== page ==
Monday, May 09, 2005


If one takes 'the weekend' as being Friday through Monday, then it's been an interesting old weekend. Be prepared for a very long post.

It started late Friday, when I got home from work to find that the house had been burgled. Again. Perth has the highest burglary rate in the country, and my house is on the periphery of the suburb with the highest burglary rate in Perth. In the three and a half years since I moved in, we've had two successful burglaries, one attempted burglary, and one mysterious disappearance of a bicycle from the garage that no one was ever able to properly explain.

In this instance, the thief came around through the construction site in the block behind mine, stepped through the hole in the fence where the neighbour's garage is being built, went to the window of my rear bedroom and, because its metal rollershutter was left up and it's one of the few windows in the house that doesn't lock, got in by smashing it then sliding it open.

He didn't trash the joint as much as the previous successful burglar. Most of the rooms just had a few open drawers and cupboard doors, and the occasional overturned objet d'art. He concentrated most on my bedroom and the study, where he emptied drawers from a wooden filing cabinet over the floor, upended my clothes hamper and a few interesting bags over the bed, strew items like old cameras and power tools across the floor and swept all the little odds and ends off my bedside tables in search of thievables.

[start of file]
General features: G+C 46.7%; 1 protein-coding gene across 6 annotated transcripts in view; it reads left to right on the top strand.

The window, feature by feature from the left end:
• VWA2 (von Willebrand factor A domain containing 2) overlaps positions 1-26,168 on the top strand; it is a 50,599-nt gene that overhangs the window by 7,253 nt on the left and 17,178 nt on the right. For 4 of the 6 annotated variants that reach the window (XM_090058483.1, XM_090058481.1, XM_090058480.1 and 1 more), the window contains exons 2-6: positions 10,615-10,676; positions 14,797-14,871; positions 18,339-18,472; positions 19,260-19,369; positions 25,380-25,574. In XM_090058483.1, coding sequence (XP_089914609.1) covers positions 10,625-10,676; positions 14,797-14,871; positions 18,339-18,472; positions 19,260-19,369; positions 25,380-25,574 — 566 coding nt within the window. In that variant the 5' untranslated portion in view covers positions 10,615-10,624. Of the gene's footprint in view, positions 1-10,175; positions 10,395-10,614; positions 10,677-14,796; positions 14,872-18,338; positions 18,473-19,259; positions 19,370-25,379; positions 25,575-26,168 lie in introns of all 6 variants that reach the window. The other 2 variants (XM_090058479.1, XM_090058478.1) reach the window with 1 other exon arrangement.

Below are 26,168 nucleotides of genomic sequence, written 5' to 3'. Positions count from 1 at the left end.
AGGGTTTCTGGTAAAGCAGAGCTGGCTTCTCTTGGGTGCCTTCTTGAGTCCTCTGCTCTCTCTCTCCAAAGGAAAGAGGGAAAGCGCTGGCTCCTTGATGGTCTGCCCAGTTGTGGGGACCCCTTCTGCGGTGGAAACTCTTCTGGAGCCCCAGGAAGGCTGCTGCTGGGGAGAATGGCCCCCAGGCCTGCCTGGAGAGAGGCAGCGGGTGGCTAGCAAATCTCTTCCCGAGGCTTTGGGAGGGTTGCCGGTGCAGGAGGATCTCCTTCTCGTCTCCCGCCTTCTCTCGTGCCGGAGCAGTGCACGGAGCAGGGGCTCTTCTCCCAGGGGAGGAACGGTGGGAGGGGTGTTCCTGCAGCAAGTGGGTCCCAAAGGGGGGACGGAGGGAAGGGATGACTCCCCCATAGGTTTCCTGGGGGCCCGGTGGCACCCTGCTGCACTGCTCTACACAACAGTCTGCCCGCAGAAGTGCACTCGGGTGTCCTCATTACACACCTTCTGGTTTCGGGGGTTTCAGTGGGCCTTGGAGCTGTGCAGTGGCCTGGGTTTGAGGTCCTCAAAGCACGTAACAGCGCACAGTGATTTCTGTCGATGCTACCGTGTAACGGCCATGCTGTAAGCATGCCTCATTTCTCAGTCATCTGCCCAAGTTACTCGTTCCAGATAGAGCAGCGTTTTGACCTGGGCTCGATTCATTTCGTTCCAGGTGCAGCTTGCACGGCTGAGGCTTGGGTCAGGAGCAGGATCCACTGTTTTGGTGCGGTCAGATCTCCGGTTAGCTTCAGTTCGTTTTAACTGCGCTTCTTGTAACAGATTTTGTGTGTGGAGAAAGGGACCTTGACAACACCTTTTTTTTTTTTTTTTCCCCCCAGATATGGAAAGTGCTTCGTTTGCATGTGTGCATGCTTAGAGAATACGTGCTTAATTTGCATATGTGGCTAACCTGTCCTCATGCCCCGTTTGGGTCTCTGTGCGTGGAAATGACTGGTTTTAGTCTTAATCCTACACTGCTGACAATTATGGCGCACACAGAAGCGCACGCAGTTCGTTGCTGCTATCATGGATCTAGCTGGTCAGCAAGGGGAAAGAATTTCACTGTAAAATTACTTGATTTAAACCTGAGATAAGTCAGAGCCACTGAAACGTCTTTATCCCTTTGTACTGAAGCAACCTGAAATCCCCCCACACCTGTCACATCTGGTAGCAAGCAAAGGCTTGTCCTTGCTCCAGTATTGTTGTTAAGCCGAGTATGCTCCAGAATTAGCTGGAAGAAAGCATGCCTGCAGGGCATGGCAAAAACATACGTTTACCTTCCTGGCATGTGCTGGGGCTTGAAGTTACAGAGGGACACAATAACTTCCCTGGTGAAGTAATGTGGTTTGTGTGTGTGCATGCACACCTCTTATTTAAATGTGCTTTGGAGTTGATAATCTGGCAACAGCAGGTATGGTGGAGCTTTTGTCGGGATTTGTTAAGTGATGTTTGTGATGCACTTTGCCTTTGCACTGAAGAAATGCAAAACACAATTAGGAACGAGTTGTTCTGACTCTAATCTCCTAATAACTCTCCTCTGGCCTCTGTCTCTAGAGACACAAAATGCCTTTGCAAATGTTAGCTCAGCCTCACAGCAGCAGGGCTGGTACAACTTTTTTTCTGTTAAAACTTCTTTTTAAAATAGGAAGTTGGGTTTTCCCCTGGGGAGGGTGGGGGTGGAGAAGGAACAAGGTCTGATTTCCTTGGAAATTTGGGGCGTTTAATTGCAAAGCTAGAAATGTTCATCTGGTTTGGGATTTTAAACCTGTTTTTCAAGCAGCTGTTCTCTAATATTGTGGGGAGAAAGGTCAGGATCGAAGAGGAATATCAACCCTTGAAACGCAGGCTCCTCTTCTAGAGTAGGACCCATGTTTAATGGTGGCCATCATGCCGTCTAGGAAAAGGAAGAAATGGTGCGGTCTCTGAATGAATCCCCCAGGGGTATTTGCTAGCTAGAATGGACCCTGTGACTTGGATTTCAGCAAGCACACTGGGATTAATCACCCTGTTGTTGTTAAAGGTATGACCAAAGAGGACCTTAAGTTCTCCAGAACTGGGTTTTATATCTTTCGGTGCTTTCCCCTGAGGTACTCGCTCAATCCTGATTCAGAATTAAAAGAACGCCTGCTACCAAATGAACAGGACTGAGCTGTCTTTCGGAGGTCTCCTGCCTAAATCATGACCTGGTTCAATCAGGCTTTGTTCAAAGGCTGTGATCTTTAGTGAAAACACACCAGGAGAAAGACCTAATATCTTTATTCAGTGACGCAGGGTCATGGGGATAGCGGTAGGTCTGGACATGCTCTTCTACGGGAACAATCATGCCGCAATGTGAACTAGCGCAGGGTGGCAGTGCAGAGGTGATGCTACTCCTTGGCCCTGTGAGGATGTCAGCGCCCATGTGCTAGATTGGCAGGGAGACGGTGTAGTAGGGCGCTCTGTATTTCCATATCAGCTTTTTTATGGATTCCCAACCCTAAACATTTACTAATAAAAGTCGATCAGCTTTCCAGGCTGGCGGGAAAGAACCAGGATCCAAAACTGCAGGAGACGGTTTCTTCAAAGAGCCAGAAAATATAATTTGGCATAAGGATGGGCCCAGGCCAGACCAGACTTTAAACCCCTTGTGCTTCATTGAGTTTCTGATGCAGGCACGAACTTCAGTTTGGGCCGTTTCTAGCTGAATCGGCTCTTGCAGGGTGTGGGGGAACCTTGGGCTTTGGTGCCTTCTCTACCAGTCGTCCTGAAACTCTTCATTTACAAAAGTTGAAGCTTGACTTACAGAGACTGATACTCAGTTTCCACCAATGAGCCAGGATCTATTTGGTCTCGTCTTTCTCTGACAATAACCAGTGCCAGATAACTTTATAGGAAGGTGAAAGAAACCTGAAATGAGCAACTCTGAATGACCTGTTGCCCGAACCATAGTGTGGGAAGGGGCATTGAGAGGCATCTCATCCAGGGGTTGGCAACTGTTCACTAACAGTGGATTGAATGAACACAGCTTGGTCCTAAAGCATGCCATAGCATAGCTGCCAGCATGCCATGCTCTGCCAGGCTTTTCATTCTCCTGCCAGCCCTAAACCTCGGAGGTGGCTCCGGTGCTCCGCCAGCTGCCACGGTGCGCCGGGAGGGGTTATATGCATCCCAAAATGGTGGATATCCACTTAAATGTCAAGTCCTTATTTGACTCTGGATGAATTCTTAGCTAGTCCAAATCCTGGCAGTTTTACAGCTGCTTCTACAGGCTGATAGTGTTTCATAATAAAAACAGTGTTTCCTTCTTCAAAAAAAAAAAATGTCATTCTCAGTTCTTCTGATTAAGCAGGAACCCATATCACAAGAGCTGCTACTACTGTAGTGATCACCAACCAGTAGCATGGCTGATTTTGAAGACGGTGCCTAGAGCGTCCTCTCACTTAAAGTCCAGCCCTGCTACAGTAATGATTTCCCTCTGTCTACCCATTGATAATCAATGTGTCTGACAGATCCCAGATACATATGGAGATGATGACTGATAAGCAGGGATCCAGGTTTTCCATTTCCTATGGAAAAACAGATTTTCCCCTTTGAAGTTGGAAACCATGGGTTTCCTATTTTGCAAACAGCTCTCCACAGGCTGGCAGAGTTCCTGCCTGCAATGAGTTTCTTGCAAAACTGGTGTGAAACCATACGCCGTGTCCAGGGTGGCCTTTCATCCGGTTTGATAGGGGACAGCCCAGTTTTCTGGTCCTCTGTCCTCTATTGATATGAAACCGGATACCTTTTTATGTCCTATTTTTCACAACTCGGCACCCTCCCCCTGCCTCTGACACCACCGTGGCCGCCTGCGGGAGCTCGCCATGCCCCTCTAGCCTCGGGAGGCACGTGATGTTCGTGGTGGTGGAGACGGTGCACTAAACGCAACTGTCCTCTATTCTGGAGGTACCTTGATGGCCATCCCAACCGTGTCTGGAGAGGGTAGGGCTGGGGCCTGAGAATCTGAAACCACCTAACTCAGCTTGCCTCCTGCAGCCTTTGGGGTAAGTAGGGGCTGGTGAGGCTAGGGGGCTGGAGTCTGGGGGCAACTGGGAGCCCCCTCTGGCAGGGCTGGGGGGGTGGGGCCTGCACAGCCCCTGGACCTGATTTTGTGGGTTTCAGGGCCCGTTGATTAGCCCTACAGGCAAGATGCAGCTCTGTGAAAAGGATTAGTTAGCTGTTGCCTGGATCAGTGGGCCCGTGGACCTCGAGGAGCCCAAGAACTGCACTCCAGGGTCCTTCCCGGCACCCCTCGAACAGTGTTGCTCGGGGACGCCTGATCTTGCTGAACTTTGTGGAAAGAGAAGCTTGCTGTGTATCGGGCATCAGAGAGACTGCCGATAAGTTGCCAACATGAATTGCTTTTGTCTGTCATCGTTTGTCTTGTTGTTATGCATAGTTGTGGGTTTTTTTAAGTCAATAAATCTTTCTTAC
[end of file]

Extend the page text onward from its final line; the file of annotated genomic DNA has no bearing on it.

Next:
He got away with my iPod, my iTrip, my digital camera, about $145 in cash, and most annoyingly, the spare key to my motor scooter. He gets points for thoroughness, knowing enough to crawl under my desk and unplug the USB cable for the iPod from my computer and the power socket, and also take the original boxes from the filing cabinet with peripheral cables, manuals and software discs. Fortunately he missed enough for me to be able to prove to my insurance company that I really did own an iPod, a digital camera and all the other things.

The scooter key is the really painful loss. I had the scooter with me at work, so he couldn't steal it at the time, and he probably doesn't even realise what the key is for. But I can't risk him having a key and not doing anything about it. In the short term, I went out on Saturday and bought a half-metre of steel chain and a heavy-duty padlock and threaded it through the front wheel. That'll at least slow him down. He'll come once, see that the scooter is secured, then have to go away and come back some other time with bolt cutters and finish the job. That means I have to get the scooter re-keyed, and because I hadn't got around to insuring it yet, I have to pay for it all myself. That's damn annoying. The scooter was supposed to save money, and I've had it less than two weeks and I'm already having to throw a couple of hundred dollars at it.

Oh well. As I reflected late on Friday evening after I had cleaned the place up, it could always be worse. I found a little ornamental box upturned on an end table, with my grandfather's gold cufflinks still inside. My other grandfather's antique wristwatch was lying next to an overturned jewellery box on a bedside table. My grandmother's mantle clock, and the antique china lions that have been passed down through the family for nearly three hundred years, were just as I'd left them. Digital cameras and iPods can be replaced (if my insurance company doesn't dick me around), but you can't replace fifty or a hundred or three hundred years of heritage.